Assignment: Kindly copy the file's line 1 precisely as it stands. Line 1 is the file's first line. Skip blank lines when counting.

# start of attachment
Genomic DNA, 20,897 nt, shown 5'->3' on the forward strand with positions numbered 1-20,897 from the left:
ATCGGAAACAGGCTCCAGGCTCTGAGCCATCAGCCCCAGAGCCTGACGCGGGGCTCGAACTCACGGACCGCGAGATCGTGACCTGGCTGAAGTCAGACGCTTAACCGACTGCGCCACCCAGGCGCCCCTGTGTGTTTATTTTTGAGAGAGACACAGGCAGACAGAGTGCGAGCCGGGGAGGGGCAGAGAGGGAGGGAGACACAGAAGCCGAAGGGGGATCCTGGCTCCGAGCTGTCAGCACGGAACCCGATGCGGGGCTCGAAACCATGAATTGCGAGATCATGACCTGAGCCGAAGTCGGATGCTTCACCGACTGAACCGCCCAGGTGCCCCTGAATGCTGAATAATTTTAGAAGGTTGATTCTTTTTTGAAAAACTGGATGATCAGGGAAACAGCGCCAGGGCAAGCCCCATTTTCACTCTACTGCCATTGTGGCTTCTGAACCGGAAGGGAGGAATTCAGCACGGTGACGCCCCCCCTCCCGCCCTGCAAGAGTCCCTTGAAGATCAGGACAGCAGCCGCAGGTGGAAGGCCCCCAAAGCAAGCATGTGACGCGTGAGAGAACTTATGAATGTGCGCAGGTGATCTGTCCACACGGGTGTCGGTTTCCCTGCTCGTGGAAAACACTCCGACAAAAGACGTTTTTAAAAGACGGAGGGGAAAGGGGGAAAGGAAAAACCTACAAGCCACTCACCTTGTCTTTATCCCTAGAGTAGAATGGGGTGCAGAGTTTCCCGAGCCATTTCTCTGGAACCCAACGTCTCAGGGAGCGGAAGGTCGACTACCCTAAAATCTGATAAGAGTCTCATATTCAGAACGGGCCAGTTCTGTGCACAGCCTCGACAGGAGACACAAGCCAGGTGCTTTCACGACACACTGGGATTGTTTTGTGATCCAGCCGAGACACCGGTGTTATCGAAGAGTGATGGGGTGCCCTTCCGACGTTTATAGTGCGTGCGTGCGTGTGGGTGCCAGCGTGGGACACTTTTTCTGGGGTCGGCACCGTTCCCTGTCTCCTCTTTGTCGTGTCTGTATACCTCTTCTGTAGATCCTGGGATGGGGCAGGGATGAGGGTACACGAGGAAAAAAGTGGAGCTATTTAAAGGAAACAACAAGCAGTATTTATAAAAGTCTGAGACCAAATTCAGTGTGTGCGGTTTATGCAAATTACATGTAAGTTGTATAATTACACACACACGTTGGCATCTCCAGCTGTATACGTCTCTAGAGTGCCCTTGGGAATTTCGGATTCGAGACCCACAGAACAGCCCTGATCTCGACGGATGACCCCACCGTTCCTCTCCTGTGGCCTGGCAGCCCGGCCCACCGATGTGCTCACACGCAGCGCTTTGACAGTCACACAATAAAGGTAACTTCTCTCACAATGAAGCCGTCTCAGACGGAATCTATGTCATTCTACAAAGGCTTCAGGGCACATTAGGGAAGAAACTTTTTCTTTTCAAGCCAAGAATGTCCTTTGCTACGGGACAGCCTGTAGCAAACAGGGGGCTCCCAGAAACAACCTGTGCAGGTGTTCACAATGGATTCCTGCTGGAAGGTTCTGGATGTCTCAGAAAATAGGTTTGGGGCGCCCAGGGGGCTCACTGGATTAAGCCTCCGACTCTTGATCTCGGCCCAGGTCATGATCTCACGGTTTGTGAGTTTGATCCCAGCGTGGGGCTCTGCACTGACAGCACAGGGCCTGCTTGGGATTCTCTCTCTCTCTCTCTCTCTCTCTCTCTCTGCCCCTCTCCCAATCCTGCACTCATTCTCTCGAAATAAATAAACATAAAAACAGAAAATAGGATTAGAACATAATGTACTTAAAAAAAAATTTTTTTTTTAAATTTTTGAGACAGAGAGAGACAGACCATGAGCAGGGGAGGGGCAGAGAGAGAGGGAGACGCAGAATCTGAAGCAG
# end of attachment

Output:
Genomic DNA, 20,897 nt, shown 5'->3' on the forward strand with positions numbered 1-20,897 from the left: